And it’ll be even cooler, and more heartbreaking, when the Red Wedding arrives. In the book, I wasn’t super unhappy that Cat died. I disliked her. Show Cat, though. I like her quite a lot. I’ll be sad when the ********* (in case some folks ignored my spoiler warning) do their worst.

Writing is a Holy Place

My wife and I are writing a student textbook for our field. The book is slated to be published late this year, under my real name (hers as well), with a well-known educational publisher. We’ve been working on this project, in some form, since 2011. We’re working under a royalty contract, so we haven’t seen much money from the work. We will, though, once the book is published. It’s targeting the CAMENA market (Central Asia, Middle East, and Northern Africa) and expected to sell lots of copies. It’s all very exciting.

But it’s a lot of work. Tight deadlines. Second drafts that feel like first drafts. Differences of opinion with the editor. Late nights writing. Early mornings editing. Basically, it’s like…writing. I type that obvious statement because it took me a while to really realize what I was doing. To realize that even though I thought I’d stopped writing for a while, i’ve actually been writing the entire time. I’d shut down my daily writing challenge and my weekly submission schedule for SFF fiction because I’d gotten so busy with other stuff: college, tenure, acceleration projects, and this textbook. I felt like I’d shelved my writing career for a while.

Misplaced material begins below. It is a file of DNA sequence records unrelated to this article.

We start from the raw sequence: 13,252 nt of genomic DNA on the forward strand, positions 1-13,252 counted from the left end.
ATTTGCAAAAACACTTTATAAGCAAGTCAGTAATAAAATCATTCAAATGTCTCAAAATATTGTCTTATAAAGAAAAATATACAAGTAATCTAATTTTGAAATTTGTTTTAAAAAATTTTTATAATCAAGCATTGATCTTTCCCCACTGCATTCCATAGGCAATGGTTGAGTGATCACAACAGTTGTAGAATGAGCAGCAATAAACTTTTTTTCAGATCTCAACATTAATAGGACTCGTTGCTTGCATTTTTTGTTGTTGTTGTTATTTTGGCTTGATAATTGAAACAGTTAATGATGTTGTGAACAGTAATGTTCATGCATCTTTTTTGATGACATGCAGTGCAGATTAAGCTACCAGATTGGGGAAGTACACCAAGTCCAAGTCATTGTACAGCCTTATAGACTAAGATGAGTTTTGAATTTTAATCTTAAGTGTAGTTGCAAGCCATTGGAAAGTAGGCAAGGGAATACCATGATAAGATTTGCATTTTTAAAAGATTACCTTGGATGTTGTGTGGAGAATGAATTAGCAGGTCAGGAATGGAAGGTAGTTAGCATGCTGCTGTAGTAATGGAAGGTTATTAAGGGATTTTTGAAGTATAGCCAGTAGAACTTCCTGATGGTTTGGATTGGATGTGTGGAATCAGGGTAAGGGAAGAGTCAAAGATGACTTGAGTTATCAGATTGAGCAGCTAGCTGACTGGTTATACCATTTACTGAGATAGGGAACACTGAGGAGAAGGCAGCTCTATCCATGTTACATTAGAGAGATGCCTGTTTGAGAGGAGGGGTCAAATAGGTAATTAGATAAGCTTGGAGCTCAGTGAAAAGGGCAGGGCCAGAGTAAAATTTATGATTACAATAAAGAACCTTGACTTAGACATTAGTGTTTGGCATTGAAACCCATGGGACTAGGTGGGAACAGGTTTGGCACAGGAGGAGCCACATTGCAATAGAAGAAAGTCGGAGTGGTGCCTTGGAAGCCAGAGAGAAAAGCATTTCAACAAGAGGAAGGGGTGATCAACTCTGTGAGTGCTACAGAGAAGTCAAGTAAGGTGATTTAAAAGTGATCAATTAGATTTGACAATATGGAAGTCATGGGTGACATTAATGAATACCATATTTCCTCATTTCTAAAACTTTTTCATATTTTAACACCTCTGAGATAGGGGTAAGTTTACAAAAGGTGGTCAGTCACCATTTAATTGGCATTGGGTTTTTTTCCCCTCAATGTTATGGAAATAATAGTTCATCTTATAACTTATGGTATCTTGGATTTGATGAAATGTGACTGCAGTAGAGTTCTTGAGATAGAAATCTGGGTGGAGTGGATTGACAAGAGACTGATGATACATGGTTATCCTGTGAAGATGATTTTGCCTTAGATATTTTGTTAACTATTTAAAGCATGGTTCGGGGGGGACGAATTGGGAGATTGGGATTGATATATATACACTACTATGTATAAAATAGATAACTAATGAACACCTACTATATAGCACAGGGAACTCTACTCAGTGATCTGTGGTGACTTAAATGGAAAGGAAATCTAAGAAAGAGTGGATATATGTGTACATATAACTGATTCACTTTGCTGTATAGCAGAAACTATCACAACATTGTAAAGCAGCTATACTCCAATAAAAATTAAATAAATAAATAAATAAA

Then I realized that I was writing. Every day, in fact. Just not the SFF I really wanted to be writing.

Still, i was practicing (am practicing) skills that I used when I wrote SFF every day and skills I will use when I pick that endeavor back up. Word count. Succinctness. Making every word count. Hitting (or not) deadlines. Shitty first drafts. Editing. Painful revisions. Frustration. Anxiety. And, eventually, a finished product that resembles more a teenager raised since birth instead of a 50,000 word document. A living, breathing child.

So hear I am, knee-deep in a textbook, not writing but #amwriting all at the same time. I’m slowly picking up my SFF pen as this textbook project winds down (hopefully complete by May), and I have to say, I’ve been itching to write. The stories I’ve been telling myself in my head since I last wrote a story are starting to come out. I feel in a holy place when I’m writing stories, something that textbook writing doesn’t give me. Writing fills a hole in my soul, but writing stories is my soul–even if my stories are still mainly exercises.